Thanks to IE8's touted Clickjacking protection which will work on those pages whose authors decide to adopt the new proprietary X-FRAME-OPTIONS header (now cross-browser), the buzz about this topic has been raising again. Unluckily, Clickjacking (or more precisely, talking about IE8's mitigations, "frame-based UI Redressing") is not well understood enough yet for the "technical" press to spare us some frankly embarrassing articles:
And so on...
Even Heise Security fell in this trap, sigh. The mood of most of these "reports" is, more or less,
Look ma, there's this Clickjacking PoC which works in Chrome and Firefox, but is defeated in IE8, which has Clickjacking ProtectionTM. Did you see? IE is the most secure browser of the pack, OMGROTFLMAO!!!
Now, I know the ones to really blame and bash here are this so called "security firm" looking for (and finding) free advertisement by exploiting the security buzzword of the day, and the "security researcher" Aditya K. Sood. But why did nobody of these journalists and bloggers try to verify Secniche's claims (and orthography)?
Clickjacking is a malicious software form that can seemingly take control of the links that an Internet browser displays for various Web pages. Once that takes place, and once a user tries to lick (sic!) on that link, the user is taken to a site that is unintended. In some cases, the user may be able to recognize this immediately; in other cases, the user may be totally unaware of what took place.Once an infected ad has been loaded into your browser, your clipboard (where you copy and paste text) becomes overwritten with a URL.
A vulnerability across a variety of browsers and platforms, a clickjacking takes the form of embedded code or script that can execute without the user's knowledge, such as clicking on a button that appears to perform another functionThe exploit may also take over your browser and visit links without you knowing.
A clickjacked page tricks a user into performing undesired actions by clicking on a concealed link. On a clickjacked page, the attackers show a set of dummy buttons, then load another page over it in a transparent layer. The user thinks he is clicking the visible buttons, while he/she is actually performing actions on the hidden page.
The hidden page may be an authentic page, and therefore the attackers can trick users into performing actions which the users never intended to do and there is no way of tracing such actions later, as the user was genuinely authenticated on the other page.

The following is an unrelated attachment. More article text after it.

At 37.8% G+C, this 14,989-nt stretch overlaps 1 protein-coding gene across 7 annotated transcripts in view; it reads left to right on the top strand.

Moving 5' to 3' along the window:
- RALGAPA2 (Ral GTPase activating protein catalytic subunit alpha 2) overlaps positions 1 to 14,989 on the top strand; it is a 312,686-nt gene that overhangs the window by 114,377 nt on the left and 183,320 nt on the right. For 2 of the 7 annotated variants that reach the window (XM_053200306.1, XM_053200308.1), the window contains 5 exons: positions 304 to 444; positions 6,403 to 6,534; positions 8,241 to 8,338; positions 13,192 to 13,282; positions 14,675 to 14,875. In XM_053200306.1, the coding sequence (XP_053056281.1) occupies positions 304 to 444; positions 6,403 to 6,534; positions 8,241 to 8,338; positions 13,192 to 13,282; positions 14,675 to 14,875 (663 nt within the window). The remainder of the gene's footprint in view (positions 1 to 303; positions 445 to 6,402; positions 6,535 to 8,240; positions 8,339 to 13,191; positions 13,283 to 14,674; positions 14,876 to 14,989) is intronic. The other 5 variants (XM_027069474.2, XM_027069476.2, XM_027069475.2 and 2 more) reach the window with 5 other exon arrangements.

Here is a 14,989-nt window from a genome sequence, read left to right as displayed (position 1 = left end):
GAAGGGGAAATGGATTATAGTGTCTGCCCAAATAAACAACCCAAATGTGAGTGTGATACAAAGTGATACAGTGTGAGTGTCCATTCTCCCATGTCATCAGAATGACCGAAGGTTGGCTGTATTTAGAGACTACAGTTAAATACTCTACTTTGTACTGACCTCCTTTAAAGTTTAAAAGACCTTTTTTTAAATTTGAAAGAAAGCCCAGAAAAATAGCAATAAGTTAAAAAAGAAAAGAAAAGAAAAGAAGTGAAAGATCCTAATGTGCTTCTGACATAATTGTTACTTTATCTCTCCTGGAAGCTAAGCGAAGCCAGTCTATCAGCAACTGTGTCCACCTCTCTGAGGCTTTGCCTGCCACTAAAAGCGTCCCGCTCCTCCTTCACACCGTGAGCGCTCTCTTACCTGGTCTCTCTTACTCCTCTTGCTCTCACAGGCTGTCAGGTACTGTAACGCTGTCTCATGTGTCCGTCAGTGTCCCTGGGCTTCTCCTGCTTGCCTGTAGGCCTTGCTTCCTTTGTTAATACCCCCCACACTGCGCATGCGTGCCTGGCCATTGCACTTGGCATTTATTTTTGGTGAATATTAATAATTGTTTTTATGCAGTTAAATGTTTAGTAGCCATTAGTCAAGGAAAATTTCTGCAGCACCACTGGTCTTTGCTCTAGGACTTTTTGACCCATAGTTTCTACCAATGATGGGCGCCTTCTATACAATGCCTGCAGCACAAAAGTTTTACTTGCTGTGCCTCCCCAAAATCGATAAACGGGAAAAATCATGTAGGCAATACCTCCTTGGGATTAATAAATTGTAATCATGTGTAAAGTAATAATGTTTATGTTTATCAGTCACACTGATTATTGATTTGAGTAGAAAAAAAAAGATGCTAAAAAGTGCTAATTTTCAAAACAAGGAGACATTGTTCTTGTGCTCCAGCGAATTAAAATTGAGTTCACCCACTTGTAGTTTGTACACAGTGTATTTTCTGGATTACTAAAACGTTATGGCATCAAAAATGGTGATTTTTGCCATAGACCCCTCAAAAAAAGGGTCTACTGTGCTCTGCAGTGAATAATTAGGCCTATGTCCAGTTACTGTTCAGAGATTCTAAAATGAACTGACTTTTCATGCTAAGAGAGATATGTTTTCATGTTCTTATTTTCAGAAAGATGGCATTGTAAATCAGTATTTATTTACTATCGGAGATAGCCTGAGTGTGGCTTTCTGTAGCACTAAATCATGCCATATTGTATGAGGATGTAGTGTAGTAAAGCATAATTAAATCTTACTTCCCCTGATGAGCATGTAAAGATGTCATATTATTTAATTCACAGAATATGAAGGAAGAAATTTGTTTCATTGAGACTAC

Well, by these standards (and grammar and syntax), hereby I disclose my sensational "Clickjacking PoC" which works everywhere, even against IE8 RC1:
Clickjack The Target (http://www.yahoo.com) : (http://evil.hackademix.net)
Even better, mine is just 188 characters long, i.e. 1/3 of the one by Secniche:
>Clickjack The Target (http://www.yahoo.com) : (http://evil.hackademix.net)</a>
Unfortunately, like I told Heise guys (who honestly rectified their article):
that's not Clickjacking by any stretch of imagination, and hardly malicious: you just get on a "surprise" destination, but nothing more since it can't do any of the cross-site evils (e.g. bypassing CSRF protection) of the real thing.
Or, quoting MichaÅ‚ Zalewski's answer to Mr. Sood on BugTraq:
1) It is by now well-understood that because of the inherent and broadly depended on properties of HTML, every sufficiently featured browser is and likely will remain susceptible to the behavior known as clickjacking. A more thorough analysis, also covering Chrome, is provided here:
2) To my best knowledge, the proof of concept provided in your post, where a same-origin <div> follows a mouse pointer, is not a valid demonstration of the issue at hand.
Nor is mine, of course: LickJacking, maybe ;)
However, as soon as I managed to tell him about his mistake (after working around the unbelievable suckiness of PCMag's spam filters, which coughed on any sentence of medium complexity and even on the word "google"), Larry demonstrated solid deontology. He honestly admitted to have been misled by an ancient post by RSnake, which actually reported that older NoScript versions could be circumvented by some Clickjacking setups, while more recent (ClearClick enabled) versions are effectively protected. Larry, I did appreciate that, and I'm sorry I couldn't post not even a simple "thanks" as a comment on your Security Watch blog (danx? th3nx? 10x?)